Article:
best casting braided line
best casting braided line

Best Fishing Line For Catfish Reviewed

It’s a thrilling experience to tie into a giant catfish, so you want to make sure the line you have on your reel is strong enough for the heat.

You don’t need to have great sensitivity when hunting for big blues in murky waters. However, you will be able to appreciate incredible shock strength, knot integrity, and unbeatable abrasion resistance.

Are you still not convinced? Continue reading!

You’ll find a detailed, fact-based analysis on mono vs. braid as well as reviews about some of the top lines for catfish.

Monofilament Line for Catfish

  • Trilene Big Game –Best Monofilament Catfish
  • Stren Original
  • Sufix Siege

Braided Line for Catfish

  • Power Pro –Catfish: Best Braid
  • Sufix 832
  • Daiwa J-Braid x8

Similar: Catfish Hooks Best

The Best Fishing Line for Catfish: Reviewed

Monofilament Line for Catfish

Trilene Big Game -Best Monofilament Catfish

Berkley Trilene Big Game, Green, 30 Pound Test-1760 Yard

 

Specifications
Pros
Cons
Weights8, 15, 20, 25, 30, 40. 50. 60. 80. 100. 130
Colors: Clear, GreenSolar Collector, Steel Blue
  • Amazing composite blank
  • Outstanding guides
  • Casts and loads well
  • Excellent handle
  • Great sense of sensitivity
  • N/A
Summary

Trilene Big Game is my favorite mono for catfishing. It’s strong, durable, resistant to abrasion, and easy to tie. Also, available in weights that pull just like a chain.

Big Game will not disappoint, whether you are spooling a 15-pound test for dinner and an 80-pound test to win trophies. This line is strong and durable, making it ideal for tough fights of any weight. In the heavier weights, it can also be used as a shock leader for braid.

There is a good option for almost any situation. However, the odds are heavily in favor of the big boys.

Trilene Big Game has one thing I don’t love. It’s a fact that the high-visibility option doesn’t offer as much contrast to Hi-Vis Gold or Neon Tangerine. However, Solar Collector is easy to see even in low light conditions. And when fishing for trophy cats there’s almost no doubt that one is on the line, it’s very obvious!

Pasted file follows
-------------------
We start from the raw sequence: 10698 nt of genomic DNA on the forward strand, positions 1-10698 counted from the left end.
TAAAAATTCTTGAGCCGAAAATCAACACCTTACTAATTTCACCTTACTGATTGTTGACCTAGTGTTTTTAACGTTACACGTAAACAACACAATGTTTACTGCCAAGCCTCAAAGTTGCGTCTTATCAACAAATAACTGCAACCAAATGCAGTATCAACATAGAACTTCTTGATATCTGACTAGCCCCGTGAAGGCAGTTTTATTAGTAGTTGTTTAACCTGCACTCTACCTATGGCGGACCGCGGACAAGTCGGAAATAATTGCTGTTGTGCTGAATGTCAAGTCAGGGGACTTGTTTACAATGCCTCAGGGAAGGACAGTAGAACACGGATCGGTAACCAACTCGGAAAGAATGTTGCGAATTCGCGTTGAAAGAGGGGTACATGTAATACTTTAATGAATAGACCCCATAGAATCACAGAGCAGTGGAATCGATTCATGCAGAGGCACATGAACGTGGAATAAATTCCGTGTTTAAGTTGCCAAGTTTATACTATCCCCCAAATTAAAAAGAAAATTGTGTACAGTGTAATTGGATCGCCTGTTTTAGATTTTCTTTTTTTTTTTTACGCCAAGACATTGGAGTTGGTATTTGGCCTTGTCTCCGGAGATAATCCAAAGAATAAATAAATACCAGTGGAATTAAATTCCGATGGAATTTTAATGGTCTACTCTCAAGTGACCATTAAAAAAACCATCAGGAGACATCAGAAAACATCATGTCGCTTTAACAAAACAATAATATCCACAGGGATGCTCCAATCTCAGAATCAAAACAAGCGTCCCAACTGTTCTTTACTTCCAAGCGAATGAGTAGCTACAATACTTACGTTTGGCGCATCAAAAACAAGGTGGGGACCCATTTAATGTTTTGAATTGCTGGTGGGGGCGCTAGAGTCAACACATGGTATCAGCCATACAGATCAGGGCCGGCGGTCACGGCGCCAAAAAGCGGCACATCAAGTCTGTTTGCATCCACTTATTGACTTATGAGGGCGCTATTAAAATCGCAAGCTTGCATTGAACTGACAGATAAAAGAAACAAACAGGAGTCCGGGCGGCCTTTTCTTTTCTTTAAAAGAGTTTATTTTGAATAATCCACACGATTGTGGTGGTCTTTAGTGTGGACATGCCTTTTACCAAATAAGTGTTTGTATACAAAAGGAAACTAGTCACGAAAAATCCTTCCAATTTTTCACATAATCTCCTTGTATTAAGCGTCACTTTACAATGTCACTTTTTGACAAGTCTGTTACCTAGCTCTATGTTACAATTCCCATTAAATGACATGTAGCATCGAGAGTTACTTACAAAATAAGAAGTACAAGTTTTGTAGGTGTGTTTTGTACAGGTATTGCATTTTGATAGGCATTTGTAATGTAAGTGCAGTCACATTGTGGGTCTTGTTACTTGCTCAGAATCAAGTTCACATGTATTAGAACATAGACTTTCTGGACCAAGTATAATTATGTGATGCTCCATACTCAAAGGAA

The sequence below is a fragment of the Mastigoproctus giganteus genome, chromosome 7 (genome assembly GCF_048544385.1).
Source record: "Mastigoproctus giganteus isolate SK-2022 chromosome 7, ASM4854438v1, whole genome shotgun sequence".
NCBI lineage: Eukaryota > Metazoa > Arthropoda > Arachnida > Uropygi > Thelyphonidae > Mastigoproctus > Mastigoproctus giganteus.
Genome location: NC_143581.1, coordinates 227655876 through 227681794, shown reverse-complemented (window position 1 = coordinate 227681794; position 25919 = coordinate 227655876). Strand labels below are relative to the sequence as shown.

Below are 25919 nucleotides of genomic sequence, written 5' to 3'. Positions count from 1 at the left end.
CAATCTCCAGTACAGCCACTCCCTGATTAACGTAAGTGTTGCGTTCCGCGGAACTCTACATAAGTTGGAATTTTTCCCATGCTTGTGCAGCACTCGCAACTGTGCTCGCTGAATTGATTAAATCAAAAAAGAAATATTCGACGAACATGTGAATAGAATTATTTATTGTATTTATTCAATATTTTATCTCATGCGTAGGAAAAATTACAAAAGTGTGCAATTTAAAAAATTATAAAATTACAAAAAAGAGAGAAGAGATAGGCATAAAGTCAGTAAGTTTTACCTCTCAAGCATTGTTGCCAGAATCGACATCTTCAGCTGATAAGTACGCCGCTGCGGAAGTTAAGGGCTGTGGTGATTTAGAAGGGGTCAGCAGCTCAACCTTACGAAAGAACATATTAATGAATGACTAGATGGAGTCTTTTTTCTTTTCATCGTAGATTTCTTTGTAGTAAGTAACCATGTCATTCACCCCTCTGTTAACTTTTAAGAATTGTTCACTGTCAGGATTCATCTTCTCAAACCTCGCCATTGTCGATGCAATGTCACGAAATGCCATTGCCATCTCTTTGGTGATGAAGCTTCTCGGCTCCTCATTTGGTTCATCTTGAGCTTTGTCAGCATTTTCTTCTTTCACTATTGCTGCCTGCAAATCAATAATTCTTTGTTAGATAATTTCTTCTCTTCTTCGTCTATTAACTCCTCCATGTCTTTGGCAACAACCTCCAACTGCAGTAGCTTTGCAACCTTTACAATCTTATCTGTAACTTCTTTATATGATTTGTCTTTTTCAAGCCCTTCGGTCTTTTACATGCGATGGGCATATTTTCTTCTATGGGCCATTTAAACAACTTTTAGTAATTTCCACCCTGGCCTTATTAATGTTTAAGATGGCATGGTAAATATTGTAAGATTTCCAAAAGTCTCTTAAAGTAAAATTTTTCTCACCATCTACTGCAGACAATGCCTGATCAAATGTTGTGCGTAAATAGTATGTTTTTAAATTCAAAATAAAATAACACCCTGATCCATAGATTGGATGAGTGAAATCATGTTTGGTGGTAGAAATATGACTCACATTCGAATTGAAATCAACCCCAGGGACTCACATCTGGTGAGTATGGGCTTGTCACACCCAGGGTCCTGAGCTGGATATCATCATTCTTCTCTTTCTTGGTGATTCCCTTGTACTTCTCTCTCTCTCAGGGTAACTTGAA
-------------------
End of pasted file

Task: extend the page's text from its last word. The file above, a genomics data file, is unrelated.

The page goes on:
It ties well and holds tightly, even when it is larger than you would expect. This is essential for large fish and I would trust that the Big Game’s heavyweights will outperform braids similar in strength.

Stren Original

Stren Original

 

Specifications
Pros
Cons
Weights4, 6, 8, 10, 12, 14, 15, 17, 20, 25, 30,
Colors: Clear, Clear Blue FluorescentHi-Vis goldLow-Vis Green
  • Hi-vis colors in a great range
  • Amazing resistance to abrasion
  • It is easy to tie and holds well.
  • Excellent shock strength
  • Not available for heavy-weights
Summary

Although Stren Original isn’t high-tech, it’s a very, very good line that can be used to catch catfish below 60 pounds. It’s not available in the trophy-ready weights, but most people can get a 30-pound test on a rod for catfish and a well-set drag.

When you are after catfish, casting and sensitivity don’t matter much. However, Stren’s original has a relatively low memory, which allows it to cast well. You’ll be amazed at its shock strength and sensitiveness.

Stren Original shines for me when abrasion is an issue. And, if you don’t fish for heavyweights, it makes a great leader material for braid. Although it can withstand a beating, it is still worth the effort to cut and style between large fish.

SaltStrong confirmed Stren’s resistance to abrasion. In a four-way head-to-head comparison, Stren Original was the most resilient when abrasion was an issue.

This line is very strong and ties well. This is a big plus for me.

It is available in Hi-Vis Gold which I consider my favorite choice for catfishing.

Sufix Siege

 

Sufix Siege 330-Yards Spool Size Fishing Line (Tangerine, 20-Pound)

Specifications
Pros
Cons
Weights4, 6, 8, 10, 12, 14, 15, 17, 20, 25, 30,
Colors: Clear, Camo, Neon TangerineSmoke Green
  • Hi-vis colors in a great range
  • Amazing resistance to abrasion
  • It is easy to tie and holds well.
  • Excellent shock strength
  • Not available for heavy-weights
Summary

Sufix Siege, a great alternative for Stren Original, is an excellent choice for anglers looking to catch record-breaking cats.

Sufix is a high-visibility color that’s very popular. Neon Tangerine, which looks like a stain on the white shirt, makes it an attractive choice for low-light situations.

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Siege is extruded, wound to prevent memory, it’s very limp, making casting and handling easy. It ties easily and, like Stren Original’s, the knots are almost as strong as your mainline. It’s very reassuring and I don’t feel intimidated when I attach this Sufix to my catfish reel.